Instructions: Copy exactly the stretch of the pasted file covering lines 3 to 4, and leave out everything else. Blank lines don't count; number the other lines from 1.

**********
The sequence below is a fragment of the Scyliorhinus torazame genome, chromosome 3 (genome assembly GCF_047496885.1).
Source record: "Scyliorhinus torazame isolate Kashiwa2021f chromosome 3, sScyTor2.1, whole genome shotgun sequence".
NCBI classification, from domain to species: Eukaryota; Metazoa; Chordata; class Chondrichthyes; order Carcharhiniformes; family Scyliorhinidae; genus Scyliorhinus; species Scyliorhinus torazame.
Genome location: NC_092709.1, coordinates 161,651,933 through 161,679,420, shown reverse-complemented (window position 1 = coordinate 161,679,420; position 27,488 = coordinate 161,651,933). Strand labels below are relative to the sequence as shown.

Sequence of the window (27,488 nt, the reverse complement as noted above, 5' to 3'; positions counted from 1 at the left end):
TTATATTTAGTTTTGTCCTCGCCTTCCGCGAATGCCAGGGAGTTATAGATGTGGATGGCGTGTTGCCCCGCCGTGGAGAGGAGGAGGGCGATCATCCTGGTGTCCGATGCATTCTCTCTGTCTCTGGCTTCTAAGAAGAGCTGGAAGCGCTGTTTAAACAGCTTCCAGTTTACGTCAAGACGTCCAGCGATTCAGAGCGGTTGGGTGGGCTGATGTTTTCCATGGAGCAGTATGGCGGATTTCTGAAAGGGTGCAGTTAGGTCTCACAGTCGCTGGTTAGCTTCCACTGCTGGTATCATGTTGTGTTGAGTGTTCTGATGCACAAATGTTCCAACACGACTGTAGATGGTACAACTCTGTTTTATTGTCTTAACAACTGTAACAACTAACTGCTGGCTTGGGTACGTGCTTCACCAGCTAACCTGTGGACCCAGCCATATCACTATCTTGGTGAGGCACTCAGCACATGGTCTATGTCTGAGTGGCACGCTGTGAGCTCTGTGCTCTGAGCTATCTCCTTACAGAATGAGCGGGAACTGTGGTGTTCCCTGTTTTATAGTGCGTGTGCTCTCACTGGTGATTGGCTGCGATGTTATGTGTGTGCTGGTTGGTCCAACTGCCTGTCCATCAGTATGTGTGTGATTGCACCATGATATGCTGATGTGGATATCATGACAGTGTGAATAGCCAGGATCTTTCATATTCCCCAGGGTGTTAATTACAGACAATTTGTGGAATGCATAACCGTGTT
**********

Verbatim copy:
NCBI classification, from domain to species: Eukaryota; Metazoa; Chordata; class Chondrichthyes; order Carcharhiniformes; family Scyliorhinidae; genus Scyliorhinus; species Scyliorhinus torazame.
Genome location: NC_092709.1, coordinates 161,651,933 through 161,679,420, shown reverse-complemented (window position 1 = coordinate 161,679,420; position 27,488 = coordinate 161,651,933). Strand labels below are relative to the sequence as shown.